he Court of Appeal looks at how costs for remedial works should be shared at Auckland’s Shangri-La apartments. Wikipedia notes Shangri-La is meant to be a “permanently happy land”, not so Auckland’s Shangri-La. The Court of Appeal was asked by the body corporate (i.e the owners) to look at:
Tag Archives | Property Law
Recently a US client asked me whether New Zealand Courts enforce non-compete/restraint of trade covenants (Non-Competes) against the sellers of New Zealand businesses. If New Zealand law governs the agreement, the short answer is: yes, to the extent the Non-Compete is “reasonable”.
Next month the Government will begin to introduce a new Health and Safety (H&S) regime in its bid to achieve a 25% reduction in workplace fatalities and serious injuries by 2020. As a result, most businesses will need to immediately up skill, perform due diligence and then implement the necessary change in order to be compliant by the go-live date of 1 April 2015
Earlier this year the Christchurch Council lost its accreditation as a building consent authority. It failed to meet criteria necessary for the accreditation.
Most residential property developers use the NZS 3910 standard form of building contract. It’s used for infrastructure works for a subdivision or for building high-rise apartments.
Developers commonly become members of the body corporate committee, especially if units remain unsold or it is a staged development, so as to retain control.
Agents and lawyers – they have always been down the list in the popularity stakes. Property developers have not fared much better. Real estate agents have been working hard to improve their rankings. It’s impacting on sellers of property in an unexpected way. REAA looks out for the consumer – the buyers and sellers of property.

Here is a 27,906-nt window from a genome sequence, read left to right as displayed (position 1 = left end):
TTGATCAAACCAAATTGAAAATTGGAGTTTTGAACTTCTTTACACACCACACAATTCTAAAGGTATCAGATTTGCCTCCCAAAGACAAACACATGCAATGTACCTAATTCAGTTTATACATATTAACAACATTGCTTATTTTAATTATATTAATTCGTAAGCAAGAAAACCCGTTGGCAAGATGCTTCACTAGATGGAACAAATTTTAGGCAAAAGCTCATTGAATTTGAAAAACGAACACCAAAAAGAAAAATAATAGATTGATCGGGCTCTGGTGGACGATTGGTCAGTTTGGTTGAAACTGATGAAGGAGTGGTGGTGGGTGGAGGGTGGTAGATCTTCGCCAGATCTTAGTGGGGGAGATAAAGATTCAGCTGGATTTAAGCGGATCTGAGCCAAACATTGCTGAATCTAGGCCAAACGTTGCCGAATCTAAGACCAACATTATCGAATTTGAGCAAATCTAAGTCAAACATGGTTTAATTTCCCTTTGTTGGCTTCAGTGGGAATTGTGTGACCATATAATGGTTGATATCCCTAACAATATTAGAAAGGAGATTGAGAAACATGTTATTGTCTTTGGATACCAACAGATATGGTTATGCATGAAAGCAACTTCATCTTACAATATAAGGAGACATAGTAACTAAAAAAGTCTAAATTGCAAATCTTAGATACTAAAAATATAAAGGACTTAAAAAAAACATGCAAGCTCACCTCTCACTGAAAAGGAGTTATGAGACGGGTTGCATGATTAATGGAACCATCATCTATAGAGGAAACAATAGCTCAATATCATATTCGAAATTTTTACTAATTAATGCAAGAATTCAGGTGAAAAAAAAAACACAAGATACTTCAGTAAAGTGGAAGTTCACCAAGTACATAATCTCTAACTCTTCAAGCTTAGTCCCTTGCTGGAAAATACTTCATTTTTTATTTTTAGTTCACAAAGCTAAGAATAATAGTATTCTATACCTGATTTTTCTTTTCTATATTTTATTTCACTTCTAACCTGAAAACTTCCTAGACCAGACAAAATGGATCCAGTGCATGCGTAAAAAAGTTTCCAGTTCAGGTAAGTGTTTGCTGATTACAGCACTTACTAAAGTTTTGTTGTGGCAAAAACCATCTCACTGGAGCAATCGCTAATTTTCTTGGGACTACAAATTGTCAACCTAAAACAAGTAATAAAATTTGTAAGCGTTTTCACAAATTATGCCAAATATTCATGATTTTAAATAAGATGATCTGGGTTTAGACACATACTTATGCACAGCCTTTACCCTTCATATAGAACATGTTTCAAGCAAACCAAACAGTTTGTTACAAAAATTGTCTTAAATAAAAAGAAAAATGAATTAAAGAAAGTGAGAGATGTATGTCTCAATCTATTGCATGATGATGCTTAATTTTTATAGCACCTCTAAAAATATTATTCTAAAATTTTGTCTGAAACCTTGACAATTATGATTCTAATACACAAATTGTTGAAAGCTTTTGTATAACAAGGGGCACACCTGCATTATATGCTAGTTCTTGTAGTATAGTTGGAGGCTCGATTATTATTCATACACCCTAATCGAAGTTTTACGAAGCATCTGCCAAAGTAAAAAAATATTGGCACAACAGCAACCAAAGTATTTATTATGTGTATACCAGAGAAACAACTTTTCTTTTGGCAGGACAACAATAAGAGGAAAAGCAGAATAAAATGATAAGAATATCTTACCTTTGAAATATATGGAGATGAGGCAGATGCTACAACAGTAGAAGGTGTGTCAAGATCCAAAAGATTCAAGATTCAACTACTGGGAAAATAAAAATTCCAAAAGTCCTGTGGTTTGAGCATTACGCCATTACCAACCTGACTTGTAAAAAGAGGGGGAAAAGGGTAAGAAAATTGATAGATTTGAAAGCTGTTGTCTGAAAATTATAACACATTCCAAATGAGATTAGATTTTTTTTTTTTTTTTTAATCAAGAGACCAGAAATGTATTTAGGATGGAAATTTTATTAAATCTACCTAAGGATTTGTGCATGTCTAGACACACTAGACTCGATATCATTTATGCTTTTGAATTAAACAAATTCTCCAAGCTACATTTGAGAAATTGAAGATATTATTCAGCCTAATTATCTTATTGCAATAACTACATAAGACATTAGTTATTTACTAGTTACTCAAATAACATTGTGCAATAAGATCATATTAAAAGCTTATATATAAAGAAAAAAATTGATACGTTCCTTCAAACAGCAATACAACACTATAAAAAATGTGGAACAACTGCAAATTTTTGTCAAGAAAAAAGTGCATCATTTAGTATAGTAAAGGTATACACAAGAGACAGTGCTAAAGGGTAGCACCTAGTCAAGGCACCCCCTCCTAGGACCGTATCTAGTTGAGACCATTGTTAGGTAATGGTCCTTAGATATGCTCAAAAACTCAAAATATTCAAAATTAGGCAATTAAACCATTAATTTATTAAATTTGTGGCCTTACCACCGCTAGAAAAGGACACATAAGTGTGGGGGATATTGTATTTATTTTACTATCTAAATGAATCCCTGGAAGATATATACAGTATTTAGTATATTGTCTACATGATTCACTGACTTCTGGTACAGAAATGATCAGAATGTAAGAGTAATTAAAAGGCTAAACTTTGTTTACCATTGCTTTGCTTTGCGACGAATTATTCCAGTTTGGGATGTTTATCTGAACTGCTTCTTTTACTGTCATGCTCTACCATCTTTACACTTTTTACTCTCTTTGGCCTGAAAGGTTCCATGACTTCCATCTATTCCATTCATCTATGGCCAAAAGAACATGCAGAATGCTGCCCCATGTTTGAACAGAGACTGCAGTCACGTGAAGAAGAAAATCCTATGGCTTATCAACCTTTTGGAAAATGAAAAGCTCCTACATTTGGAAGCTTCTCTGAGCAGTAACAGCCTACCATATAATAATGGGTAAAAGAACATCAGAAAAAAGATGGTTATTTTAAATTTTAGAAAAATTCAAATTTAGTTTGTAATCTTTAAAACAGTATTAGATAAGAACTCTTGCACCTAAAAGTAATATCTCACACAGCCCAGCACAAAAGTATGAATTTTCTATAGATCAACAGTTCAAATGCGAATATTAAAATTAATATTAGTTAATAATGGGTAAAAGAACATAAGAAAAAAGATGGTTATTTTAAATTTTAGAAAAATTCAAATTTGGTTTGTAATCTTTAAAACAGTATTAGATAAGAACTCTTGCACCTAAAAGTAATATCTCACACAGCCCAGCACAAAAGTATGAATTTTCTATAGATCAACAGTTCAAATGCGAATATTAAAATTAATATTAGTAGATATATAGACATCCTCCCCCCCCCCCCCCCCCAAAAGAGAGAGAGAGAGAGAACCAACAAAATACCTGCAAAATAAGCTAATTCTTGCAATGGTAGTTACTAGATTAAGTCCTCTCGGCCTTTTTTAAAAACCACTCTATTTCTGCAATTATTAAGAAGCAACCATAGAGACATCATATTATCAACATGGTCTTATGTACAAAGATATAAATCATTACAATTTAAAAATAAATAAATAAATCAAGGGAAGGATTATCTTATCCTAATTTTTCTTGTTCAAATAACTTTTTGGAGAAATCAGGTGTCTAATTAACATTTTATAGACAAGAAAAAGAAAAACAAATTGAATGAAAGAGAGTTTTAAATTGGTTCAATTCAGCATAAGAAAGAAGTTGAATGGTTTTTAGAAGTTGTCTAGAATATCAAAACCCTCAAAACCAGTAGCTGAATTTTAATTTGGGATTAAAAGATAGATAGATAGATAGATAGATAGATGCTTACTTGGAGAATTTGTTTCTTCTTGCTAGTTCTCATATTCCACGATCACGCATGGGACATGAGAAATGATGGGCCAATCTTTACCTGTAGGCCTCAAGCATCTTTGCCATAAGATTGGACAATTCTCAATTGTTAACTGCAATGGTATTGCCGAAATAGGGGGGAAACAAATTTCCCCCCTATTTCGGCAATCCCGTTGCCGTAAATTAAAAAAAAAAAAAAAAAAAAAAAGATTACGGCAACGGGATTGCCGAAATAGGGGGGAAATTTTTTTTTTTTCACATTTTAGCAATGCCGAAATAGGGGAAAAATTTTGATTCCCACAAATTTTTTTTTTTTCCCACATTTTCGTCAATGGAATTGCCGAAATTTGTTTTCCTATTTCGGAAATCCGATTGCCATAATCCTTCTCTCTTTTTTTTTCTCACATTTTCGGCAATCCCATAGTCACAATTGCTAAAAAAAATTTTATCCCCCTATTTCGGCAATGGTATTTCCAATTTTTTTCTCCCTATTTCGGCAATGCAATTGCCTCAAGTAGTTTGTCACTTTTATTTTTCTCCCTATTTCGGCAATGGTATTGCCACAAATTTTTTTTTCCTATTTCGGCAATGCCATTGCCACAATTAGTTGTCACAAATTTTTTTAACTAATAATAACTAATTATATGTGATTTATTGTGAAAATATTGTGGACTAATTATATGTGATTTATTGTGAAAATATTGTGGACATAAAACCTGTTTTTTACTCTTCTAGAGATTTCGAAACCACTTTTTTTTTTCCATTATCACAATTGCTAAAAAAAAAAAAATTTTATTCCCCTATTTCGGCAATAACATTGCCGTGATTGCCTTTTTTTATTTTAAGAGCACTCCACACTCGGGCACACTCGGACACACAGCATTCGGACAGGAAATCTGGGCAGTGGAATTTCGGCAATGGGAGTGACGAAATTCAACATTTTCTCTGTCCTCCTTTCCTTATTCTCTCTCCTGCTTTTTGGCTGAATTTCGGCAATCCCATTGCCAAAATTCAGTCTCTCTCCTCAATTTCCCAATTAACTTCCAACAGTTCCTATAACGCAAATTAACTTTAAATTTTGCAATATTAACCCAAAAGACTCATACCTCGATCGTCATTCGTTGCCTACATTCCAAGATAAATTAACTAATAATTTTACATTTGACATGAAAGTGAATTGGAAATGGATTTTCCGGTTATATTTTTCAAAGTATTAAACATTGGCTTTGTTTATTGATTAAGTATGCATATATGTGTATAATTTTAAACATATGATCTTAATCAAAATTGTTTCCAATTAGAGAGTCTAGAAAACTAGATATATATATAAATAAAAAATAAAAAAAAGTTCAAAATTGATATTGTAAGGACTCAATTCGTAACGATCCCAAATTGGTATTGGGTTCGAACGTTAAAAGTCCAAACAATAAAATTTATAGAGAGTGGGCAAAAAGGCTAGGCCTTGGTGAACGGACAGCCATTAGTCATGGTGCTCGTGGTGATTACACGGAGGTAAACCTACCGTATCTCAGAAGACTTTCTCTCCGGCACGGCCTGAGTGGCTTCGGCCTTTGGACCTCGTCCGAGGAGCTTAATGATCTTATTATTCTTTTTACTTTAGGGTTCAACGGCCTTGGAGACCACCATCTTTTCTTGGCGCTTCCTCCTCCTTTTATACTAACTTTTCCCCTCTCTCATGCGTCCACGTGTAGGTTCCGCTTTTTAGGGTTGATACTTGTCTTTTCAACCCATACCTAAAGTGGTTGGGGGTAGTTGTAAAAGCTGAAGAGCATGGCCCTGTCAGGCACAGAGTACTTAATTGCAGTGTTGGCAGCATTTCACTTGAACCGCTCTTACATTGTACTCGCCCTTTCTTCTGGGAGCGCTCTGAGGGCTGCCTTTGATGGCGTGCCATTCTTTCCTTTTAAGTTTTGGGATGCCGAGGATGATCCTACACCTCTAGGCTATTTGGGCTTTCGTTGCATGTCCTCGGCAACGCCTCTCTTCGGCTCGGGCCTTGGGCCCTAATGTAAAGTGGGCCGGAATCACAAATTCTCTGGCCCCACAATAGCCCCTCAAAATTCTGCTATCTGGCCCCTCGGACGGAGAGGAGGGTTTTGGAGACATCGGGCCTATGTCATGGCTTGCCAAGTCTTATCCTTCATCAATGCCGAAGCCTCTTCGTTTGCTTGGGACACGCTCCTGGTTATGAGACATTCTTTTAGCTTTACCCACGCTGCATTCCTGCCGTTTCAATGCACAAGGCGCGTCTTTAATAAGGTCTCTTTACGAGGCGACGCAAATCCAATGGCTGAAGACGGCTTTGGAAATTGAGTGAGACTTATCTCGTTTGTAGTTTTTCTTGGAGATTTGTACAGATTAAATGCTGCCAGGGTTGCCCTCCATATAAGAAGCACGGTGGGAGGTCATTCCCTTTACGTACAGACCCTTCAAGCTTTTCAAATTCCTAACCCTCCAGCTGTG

It’s tricky – anticipating what the bank will want; especially if your plan is to change lenders once development funding is needed. It definitely involves wearing a banker’s hat.
The increasing demand for housing in Auckland has fueled a return of residential apartment developments. The availability of affordable apartments could be seen as a welcome relief to those struggling to get their foot in the rising Auckland property market.
Introducing propertyROOM.co.nz. A way to ensure potential buyers of residential property receive proper explanations about issues in the title and LIM reports. Read more about the propertyROOM here.
The Consumer Law Reform Bill is almost ready to be passed into law. The Commerce Commission signals the new law might be in place as early as 1 October 2013. It will change the way we all do business and enlarge consumer rights. All businesses, especially those that sell to the public, will need to be across these changes.
Limitation periods are relevant to all sorts of issues you come across each day. For any new contracts that are currently being negotiated and for any acts or omissions that occurred after 31 December 2010, the Limitation Act 2010 applies.